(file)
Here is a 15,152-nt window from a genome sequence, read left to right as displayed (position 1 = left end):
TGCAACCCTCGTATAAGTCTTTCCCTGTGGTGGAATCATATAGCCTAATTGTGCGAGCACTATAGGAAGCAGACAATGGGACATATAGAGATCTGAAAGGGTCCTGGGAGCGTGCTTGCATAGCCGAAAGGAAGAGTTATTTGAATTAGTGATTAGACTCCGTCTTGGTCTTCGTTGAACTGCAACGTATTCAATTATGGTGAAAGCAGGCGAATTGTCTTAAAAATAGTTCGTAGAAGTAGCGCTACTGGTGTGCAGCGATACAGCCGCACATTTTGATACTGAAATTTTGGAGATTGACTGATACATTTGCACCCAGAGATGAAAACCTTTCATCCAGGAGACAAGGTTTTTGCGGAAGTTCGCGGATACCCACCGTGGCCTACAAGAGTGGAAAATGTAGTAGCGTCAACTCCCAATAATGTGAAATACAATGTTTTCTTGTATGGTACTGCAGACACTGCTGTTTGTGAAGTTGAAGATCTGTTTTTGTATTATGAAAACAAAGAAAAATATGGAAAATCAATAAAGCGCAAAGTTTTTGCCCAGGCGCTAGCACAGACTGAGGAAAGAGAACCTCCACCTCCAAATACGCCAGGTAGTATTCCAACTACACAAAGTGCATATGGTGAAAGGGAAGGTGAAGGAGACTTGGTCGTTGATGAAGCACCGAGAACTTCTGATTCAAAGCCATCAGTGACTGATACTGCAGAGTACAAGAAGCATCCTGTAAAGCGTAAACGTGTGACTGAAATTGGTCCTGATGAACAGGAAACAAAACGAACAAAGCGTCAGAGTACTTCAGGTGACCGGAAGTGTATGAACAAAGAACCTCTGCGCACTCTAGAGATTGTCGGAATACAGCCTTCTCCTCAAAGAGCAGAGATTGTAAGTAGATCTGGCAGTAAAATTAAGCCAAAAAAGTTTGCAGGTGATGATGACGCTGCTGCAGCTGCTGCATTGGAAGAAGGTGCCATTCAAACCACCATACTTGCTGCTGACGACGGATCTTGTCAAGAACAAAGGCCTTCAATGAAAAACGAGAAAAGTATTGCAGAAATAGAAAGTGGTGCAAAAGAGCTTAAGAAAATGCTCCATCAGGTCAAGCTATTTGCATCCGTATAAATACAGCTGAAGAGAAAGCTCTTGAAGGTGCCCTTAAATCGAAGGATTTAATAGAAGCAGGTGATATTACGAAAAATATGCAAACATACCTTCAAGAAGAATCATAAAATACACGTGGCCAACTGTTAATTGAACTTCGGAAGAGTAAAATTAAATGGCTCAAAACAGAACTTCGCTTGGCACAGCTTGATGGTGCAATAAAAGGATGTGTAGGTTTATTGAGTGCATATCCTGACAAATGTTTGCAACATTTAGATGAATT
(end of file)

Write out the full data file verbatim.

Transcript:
Here is a 15,152-nt window from a genome sequence, read left to right as displayed (position 1 = left end):
TGCAACCCTCGTATAAGTCTTTCCCTGTGGTGGAATCATATAGCCTAATTGTGCGAGCACTATAGGAAGCAGACAATGGGACATATAGAGATCTGAAAGGGTCCTGGGAGCGTGCTTGCATAGCCGAAAGGAAGAGTTATTTGAATTAGTGATTAGACTCCGTCTTGGTCTTCGTTGAACTGCAACGTATTCAATTATGGTGAAAGCAGGCGAATTGTCTTAAAAATAGTTCGTAGAAGTAGCGCTACTGGTGTGCAGCGATACAGCCGCACATTTTGATACTGAAATTTTGGAGATTGACTGATACATTTGCACCCAGAGATGAAAACCTTTCATCCAGGAGACAAGGTTTTTGCGGAAGTTCGCGGATACCCACCGTGGCCTACAAGAGTGGAAAATGTAGTAGCGTCAACTCCCAATAATGTGAAATACAATGTTTTCTTGTATGGTACTGCAGACACTGCTGTTTGTGAAGTTGAAGATCTGTTTTTGTATTATGAAAACAAAGAAAAATATGGAAAATCAATAAAGCGCAAAGTTTTTGCCCAGGCGCTAGCACAGACTGAGGAAAGAGAACCTCCACCTCCAAATACGCCAGGTAGTATTCCAACTACACAAAGTGCATATGGTGAAAGGGAAGGTGAAGGAGACTTGGTCGTTGATGAAGCACCGAGAACTTCTGATTCAAAGCCATCAGTGACTGATACTGCAGAGTACAAGAAGCATCCTGTAAAGCGTAAACGTGTGACTGAAATTGGTCCTGATGAACAGGAAACAAAACGAACAAAGCGTCAGAGTACTTCAGGTGACCGGAAGTGTATGAACAAAGAACCTCTGCGCACTCTAGAGATTGTCGGAATACAGCCTTCTCCTCAAAGAGCAGAGATTGTAAGTAGATCTGGCAGTAAAATTAAGCCAAAAAAGTTTGCAGGTGATGATGACGCTGCTGCAGCTGCTGCATTGGAAGAAGGTGCCATTCAAACCACCATACTTGCTGCTGACGACGGATCTTGTCAAGAACAAAGGCCTTCAATGAAAAACGAGAAAAGTATTGCAGAAATAGAAAGTGGTGCAAAAGAGCTTAAGAAAATGCTCCATCAGGTCAAGCTATTTGCATCCGTATAAATACAGCTGAAGAGAAAGCTCTTGAAGGTGCCCTTAAATCGAAGGATTTAATAGAAGCAGGTGATATTACGAAAAATATGCAAACATACCTTCAAGAAGAATCATAAAATACACGTGGCCAACTGTTAATTGAACTTCGGAAGAGTAAAATTAAATGGCTCAAAACAGAACTTCGCTTGGCACAGCTTGATGGTGCAATAAAAGGATGTGTAGGTTTATTGAGTGCATATCCTGACAAATGTTTGCAACATTTAGATGAATT